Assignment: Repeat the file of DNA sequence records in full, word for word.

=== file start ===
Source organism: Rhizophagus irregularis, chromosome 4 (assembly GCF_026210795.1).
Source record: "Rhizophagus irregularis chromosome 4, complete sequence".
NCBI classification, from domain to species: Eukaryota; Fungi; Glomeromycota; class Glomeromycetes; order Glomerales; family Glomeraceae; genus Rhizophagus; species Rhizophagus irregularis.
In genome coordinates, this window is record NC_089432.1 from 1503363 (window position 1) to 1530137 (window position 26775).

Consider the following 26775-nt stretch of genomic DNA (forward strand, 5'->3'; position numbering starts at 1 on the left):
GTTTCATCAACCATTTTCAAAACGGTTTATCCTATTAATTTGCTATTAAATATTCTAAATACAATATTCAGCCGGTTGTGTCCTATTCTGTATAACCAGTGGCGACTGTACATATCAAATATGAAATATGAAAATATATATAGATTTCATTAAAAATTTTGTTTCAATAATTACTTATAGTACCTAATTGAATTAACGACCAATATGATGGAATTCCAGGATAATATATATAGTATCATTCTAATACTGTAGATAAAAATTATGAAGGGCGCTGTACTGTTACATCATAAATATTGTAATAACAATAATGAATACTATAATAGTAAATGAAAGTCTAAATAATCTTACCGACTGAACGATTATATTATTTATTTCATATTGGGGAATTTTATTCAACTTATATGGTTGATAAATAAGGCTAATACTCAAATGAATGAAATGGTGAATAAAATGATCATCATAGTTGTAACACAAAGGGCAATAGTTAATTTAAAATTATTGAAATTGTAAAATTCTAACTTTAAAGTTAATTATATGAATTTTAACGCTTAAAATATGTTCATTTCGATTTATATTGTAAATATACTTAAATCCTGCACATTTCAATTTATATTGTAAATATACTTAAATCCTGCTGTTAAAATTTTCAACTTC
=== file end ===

Source organism: Rhizophagus irregularis, chromosome 4 (assembly GCF_026210795.1).
Source record: "Rhizophagus irregularis chromosome 4, complete sequence".
NCBI classification, from domain to species: Eukaryota; Fungi; Glomeromycota; class Glomeromycetes; order Glomerales; family Glomeraceae; genus Rhizophagus; species Rhizophagus irregularis.
In genome coordinates, this window is record NC_089432.1 from 1503363 (window position 1) to 1530137 (window position 26775).

Consider the following 26775-nt stretch of genomic DNA (forward strand, 5'->3'; position numbering starts at 1 on the left):
GTTTCATCAACCATTTTCAAAACGGTTTATCCTATTAATTTGCTATTAAATATTCTAAATACAATATTCAGCCGGTTGTGTCCTATTCTGTATAACCAGTGGCGACTGTACATATCAAATATGAAATATGAAAATATATATAGATTTCATTAAAAATTTTGTTTCAATAATTACTTATAGTACCTAATTGAATTAACGACCAATATGATGGAATTCCAGGATAATATATATAGTATCATTCTAATACTGTAGATAAAAATTATGAAGGGCGCTGTACTGTTACATCATAAATATTGTAATAACAATAATGAATACTATAATAGTAAATGAAAGTCTAAATAATCTTACCGACTGAACGATTATATTATTTATTTCATATTGGGGAATTTTATTCAACTTATATGGTTGATAAATAAGGCTAATACTCAAATGAATGAAATGGTGAATAAAATGATCATCATAGTTGTAACACAAAGGGCAATAGTTAATTTAAAATTATTGAAATTGTAAAATTCTAACTTTAAAGTTAATTATATGAATTTTAACGCTTAAAATATGTTCATTTCGATTTATATTGTAAATATACTTAAATCCTGCACATTTCAATTTATATTGTAAATATACTTAAATCCTGCTGTTAAAATTTTCAACTTC